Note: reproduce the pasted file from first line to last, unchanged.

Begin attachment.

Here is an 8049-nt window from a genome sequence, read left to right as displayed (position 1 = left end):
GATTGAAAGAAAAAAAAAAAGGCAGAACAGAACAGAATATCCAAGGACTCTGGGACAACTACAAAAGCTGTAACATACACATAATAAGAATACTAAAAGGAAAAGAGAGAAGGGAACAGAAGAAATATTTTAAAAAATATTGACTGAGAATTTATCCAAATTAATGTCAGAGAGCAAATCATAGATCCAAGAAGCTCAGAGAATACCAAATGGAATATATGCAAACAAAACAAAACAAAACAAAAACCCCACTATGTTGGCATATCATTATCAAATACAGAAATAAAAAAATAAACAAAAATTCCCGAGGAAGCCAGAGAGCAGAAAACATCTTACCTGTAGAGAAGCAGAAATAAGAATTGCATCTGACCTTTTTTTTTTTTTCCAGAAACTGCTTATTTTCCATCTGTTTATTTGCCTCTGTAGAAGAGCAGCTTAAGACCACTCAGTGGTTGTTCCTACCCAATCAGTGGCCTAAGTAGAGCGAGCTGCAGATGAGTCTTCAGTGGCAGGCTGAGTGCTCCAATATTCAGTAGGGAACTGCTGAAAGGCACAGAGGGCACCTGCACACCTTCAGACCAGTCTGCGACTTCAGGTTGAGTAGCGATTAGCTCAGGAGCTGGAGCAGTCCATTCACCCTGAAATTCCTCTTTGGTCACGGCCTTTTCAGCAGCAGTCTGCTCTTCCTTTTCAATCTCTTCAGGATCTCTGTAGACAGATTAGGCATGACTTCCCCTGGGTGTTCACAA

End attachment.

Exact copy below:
Here is an 8049-nt window from a genome sequence, read left to right as displayed (position 1 = left end):
GATTGAAAGAAAAAAAAAAAGGCAGAACAGAACAGAATATCCAAGGACTCTGGGACAACTACAAAAGCTGTAACATACACATAATAAGAATACTAAAAGGAAAAGAGAGAAGGGAACAGAAGAAATATTTTAAAAAATATTGACTGAGAATTTATCCAAATTAATGTCAGAGAGCAAATCATAGATCCAAGAAGCTCAGAGAATACCAAATGGAATATATGCAAACAAAACAAAACAAAACAAAAACCCCACTATGTTGGCATATCATTATCAAATACAGAAATAAAAAAATAAACAAAAATTCCCGAGGAAGCCAGAGAGCAGAAAACATCTTACCTGTAGAGAAGCAGAAATAAGAATTGCATCTGACCTTTTTTTTTTTTTCCAGAAACTGCTTATTTTCCATCTGTTTATTTGCCTCTGTAGAAGAGCAGCTTAAGACCACTCAGTGGTTGTTCCTACCCAATCAGTGGCCTAAGTAGAGCGAGCTGCAGATGAGTCTTCAGTGGCAGGCTGAGTGCTCCAATATTCAGTAGGGAACTGCTGAAAGGCACAGAGGGCACCTGCACACCTTCAGACCAGTCTGCGACTTCAGGTTGAGTAGCGATTAGCTCAGGAGCTGGAGCAGTCCATTCACCCTGAAATTCCTCTTTGGTCACGGCCTTTTCAGCAGCAGTCTGCTCTTCCTTTTCAATCTCTTCAGGATCTCTGTAGACAGATTAGGCATGACTTCCCCTGGGTGTTCACAA